AN OXFORDSHIRE businessman has told the Government that schools must teach more foreign languages for British businesses to thrive.
Gary Muddyman, chief executive of translation agency Conversis, based in Chesterton near Bicester, spoke in the House of Lords to highlight the issue.
He warned that the deepening language skills shortage is affecting UK competitiveness abroad.
Mr Muddyman, who also lives in Bicester, addressed The All Party Parliamentary Group on Modern Languages session last month.
He argued that in order for UK businesses to continue to trade successfully, the nation’s attitude to languages must change.
He said: “No longer should languages be dismissed as ‘soft skills’.
“As business becomes increasingly borderless in years to come, the language skills and cultural competencies of our business leaders will become critical to our economic health.”
Young people are becoming less and less interested in learning foreign languages – last year saw a 40 per cent drop in universities offering language courses, and the number of pupils taking language A-Levels hit an all-time low.
Dr Robert Vanderplank, director at the Oxford University Languages Centre, added: “Everyone should be able to know a foreign language to a reasonable level, even if it’s not fluent.
“Oxford is a great place for learning languages because there are so many wonderful teachers here.
“We are seeing more and more students saying they are learning to get ahead in their careers.”
Mr Muddyman, 54, said while the UK was taking steps in the right direction by making languages a compulsory part of the curriculum for primary school children aged seven years and over, it was “too little, too late”.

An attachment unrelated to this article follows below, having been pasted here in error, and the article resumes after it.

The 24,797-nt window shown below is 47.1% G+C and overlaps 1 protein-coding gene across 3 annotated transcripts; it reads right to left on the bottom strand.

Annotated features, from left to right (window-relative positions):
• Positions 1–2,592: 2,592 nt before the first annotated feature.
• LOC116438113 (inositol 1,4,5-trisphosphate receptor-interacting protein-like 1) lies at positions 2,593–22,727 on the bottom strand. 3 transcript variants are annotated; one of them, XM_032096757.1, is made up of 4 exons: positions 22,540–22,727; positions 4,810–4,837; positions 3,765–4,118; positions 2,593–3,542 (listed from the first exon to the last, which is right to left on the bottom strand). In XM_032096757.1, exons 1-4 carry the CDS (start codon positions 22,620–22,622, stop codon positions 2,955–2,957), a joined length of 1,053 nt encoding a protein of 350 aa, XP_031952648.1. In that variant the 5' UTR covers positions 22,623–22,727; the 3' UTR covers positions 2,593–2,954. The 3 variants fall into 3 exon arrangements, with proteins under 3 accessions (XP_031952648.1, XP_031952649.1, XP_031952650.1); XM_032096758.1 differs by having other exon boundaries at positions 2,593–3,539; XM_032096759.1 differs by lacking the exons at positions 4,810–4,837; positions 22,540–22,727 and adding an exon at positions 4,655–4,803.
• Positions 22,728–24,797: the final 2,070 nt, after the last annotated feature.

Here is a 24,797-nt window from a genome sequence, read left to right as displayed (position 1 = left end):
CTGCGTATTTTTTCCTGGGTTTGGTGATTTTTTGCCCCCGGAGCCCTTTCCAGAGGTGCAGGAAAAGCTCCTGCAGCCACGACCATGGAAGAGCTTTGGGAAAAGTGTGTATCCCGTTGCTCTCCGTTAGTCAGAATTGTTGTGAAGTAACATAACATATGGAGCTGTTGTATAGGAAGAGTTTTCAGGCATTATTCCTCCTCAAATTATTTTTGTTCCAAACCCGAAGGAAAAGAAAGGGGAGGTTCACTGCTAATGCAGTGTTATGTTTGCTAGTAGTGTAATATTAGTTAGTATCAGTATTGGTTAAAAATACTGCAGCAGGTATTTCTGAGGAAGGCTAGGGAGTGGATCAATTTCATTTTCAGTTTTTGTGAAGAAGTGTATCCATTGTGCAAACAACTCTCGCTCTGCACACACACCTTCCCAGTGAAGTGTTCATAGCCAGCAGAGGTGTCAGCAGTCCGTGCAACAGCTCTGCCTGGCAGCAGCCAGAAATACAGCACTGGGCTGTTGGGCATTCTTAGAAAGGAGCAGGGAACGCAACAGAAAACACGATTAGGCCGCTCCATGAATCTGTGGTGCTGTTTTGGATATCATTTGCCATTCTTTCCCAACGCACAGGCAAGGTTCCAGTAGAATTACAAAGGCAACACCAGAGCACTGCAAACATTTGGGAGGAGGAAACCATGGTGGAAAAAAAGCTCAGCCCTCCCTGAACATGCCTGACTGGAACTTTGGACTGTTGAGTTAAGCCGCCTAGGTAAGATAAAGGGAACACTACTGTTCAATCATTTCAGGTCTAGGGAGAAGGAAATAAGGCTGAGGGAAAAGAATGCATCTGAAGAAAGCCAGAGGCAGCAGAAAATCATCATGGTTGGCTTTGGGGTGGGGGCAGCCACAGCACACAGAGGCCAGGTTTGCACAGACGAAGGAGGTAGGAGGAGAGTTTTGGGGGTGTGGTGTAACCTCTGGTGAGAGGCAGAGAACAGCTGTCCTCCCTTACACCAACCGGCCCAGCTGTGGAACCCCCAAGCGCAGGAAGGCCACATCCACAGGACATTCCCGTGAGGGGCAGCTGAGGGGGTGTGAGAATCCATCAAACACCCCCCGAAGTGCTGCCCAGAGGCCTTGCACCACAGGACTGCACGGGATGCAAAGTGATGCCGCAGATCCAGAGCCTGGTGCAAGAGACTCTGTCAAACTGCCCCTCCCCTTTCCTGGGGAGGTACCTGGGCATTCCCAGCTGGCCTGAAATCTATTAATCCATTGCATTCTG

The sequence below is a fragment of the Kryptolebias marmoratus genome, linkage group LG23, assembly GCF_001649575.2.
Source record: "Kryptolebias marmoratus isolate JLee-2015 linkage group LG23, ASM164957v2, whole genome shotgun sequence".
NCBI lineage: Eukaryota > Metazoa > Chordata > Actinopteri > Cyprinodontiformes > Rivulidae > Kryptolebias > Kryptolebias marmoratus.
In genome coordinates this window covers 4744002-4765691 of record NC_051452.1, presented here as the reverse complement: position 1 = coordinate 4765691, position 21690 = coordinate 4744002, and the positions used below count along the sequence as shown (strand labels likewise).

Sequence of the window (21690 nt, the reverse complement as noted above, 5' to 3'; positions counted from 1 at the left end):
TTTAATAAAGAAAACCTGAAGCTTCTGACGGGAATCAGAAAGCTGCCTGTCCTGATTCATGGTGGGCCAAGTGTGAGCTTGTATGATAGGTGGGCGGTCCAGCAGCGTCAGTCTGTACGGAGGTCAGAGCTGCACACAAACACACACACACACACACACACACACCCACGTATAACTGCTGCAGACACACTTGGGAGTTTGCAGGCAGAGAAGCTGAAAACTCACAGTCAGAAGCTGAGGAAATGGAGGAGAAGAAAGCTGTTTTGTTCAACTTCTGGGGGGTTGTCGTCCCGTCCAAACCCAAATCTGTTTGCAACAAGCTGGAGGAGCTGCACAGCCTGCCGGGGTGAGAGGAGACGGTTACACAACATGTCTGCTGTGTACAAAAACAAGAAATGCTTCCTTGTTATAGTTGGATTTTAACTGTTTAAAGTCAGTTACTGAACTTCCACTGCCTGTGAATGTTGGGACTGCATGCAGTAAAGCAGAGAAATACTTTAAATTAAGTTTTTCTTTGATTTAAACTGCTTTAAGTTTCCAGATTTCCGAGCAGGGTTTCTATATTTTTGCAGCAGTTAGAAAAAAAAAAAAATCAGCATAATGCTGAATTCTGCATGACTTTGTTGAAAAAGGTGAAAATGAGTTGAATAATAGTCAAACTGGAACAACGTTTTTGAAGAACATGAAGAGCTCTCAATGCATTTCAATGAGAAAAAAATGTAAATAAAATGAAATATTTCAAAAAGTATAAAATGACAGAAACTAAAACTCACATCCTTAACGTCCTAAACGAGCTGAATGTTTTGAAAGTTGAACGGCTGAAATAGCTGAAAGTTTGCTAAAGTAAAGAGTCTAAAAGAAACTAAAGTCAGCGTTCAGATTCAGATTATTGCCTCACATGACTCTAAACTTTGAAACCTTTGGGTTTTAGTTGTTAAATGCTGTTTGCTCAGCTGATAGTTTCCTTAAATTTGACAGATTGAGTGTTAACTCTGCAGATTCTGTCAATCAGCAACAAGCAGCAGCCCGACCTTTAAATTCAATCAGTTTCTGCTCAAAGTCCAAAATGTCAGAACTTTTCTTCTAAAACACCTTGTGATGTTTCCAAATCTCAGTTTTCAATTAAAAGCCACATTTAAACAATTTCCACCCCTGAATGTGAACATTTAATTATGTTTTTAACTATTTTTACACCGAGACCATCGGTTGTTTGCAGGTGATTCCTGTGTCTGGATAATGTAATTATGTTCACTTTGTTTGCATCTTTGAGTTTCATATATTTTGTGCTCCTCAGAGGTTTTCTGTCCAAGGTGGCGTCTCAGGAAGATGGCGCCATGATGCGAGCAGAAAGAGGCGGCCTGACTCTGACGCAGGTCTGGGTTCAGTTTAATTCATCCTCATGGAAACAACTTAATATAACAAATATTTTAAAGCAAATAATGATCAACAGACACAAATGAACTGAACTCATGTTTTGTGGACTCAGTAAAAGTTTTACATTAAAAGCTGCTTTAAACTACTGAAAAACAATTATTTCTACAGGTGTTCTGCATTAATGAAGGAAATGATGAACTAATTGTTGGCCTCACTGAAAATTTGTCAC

He explained: “It could take between 20 and 40 years for teachers to be trained, youngsters to be taught and for business people with the right combination of language skills and cultural competencies to emerge to lead our businesses.”
Baroness Coussins, chairwoman of the Modern Languages group, agreed. She said: “We have robust evidence in the UK showing that our national shortage of language skills amongst school leavers and graduates is detrimental to our economic growth, to employability, to intercultural understanding and to our influence internationally.
“Speaking English is a huge advantage, vital even, but speaking only English is a serious drawback.”
Despite speaking no foreign languages fluently himself, Mr Muddyman said that Conversis, which also has offices in Brazil and the US, mostly hires non-Brits because they have better language skills.
“This is for no reason other than we find candidates from Europe generally have stronger skills in the required areas,” he said.
“Considering the seriousness of these consequences it is surprising there is less awareness of the problem or action being taken to address it.”
Some Oxfordshire schools are already ahead of the game. Didcot Girls’ School champions the teaching of languages and boasts that 80 per cent of its students take a language at GCSE – a massive difference to the national figure of 20 per cent.
Its Mandarin teacher Lucy Marsh has urged students to studying languages to help with their careers.